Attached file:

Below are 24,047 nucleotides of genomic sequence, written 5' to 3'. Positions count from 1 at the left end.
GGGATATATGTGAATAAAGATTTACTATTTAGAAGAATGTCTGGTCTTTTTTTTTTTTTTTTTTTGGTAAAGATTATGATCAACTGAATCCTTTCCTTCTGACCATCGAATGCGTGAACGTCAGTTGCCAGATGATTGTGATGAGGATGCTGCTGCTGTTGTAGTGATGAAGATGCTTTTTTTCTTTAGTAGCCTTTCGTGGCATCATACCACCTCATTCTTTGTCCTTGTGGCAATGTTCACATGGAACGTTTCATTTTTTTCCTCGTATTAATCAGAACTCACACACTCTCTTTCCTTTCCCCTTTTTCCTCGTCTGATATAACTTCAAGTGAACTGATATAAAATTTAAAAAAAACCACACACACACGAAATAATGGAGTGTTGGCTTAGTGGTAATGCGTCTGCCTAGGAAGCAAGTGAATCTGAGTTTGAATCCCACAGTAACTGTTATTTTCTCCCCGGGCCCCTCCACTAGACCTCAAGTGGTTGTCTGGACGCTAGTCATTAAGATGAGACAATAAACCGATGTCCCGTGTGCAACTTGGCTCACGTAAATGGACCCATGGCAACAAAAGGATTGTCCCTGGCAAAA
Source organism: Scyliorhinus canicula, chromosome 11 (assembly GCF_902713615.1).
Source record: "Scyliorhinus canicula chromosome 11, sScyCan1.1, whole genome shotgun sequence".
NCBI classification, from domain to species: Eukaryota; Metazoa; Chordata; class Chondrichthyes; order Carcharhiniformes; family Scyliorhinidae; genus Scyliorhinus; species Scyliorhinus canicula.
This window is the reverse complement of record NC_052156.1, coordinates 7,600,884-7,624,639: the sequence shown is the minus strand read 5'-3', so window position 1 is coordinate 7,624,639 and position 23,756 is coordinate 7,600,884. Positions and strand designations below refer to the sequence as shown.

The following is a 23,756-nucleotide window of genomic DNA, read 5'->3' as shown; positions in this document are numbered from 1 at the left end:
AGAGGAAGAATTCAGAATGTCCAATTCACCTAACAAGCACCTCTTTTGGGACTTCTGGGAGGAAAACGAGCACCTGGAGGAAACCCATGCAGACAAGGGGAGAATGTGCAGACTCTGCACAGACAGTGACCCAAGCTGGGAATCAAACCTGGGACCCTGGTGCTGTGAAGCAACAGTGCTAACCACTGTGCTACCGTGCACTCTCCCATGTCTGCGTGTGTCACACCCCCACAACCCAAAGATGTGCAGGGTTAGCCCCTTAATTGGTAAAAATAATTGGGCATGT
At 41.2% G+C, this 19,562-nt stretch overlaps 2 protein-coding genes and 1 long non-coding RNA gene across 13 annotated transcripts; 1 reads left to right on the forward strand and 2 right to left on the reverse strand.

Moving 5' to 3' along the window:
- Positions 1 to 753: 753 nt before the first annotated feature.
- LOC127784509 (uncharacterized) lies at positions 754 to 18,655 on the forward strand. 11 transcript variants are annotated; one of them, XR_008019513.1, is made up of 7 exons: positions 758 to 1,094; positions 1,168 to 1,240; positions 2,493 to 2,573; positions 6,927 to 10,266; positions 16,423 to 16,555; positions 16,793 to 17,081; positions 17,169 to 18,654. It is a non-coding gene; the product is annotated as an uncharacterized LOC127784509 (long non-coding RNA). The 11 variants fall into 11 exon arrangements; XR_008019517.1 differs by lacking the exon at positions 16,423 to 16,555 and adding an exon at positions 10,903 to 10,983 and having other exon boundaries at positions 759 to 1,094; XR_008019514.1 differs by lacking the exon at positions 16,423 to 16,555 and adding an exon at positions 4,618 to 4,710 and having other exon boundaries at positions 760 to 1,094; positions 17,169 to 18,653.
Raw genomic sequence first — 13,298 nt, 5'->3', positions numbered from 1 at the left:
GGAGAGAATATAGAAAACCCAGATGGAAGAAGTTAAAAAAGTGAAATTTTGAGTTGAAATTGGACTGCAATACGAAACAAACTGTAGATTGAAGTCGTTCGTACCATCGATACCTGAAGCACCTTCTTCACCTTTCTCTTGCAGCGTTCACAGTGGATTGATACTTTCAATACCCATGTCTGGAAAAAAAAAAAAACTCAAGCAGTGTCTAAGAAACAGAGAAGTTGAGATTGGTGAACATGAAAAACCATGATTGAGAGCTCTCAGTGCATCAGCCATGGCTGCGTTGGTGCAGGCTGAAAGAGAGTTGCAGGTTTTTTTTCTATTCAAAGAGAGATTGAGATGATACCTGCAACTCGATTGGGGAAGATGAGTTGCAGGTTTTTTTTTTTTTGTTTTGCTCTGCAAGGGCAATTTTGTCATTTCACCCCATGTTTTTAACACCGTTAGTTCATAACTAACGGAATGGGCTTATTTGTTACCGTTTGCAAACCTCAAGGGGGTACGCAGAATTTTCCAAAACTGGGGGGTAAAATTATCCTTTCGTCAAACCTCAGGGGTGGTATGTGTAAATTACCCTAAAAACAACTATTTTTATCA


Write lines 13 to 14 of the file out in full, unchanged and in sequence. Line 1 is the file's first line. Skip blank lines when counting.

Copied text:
Raw genomic sequence first — 13,298 nt, 5'->3', positions numbered from 1 at the left:
GGAGAGAATATAGAAAACCCAGATGGAAGAAGTTAAAAAAGTGAAATTTTGAGTTGAAATTGGACTGCAATACGAAACAAACTGTAGATTGAAGTCGTTCGTACCATCGATACCTGAAGCACCTTCTTCACCTTTCTCTTGCAGCGTTCACAGTGGATTGATACTTTCAATACCCATGTCTGGAAAAAAAAAAAAACTCAAGCAGTGTCTAAGAAACAGAGAAGTTGAGATTGGTGAACATGAAAAACCATGATTGAGAGCTCTCAGTGCATCAGCCATGGCTGCGTTGGTGCAGGCTGAAAGAGAGTTGCAGGTTTTTTTTCTATTCAAAGAGAGATTGAGATGATACCTGCAACTCGATTGGGGAAGATGAGTTGCAGGTTTTTTTTTTTTTGTTTTGCTCTGCAAGGGCAATTTTGTCATTTCACCCCATGTTTTTAACACCGTTAGTTCATAACTAACGGAATGGGCTTATTTGTTACCGTTTGCAAACCTCAAGGGGGTACGCAGAATTTTCCAAAACTGGGGGGTAAAATTATCCTTTCGTCAAACCTCAGGGGTGGTATGTGTAAATTACCCTAAAAACAACTATTTTTATCA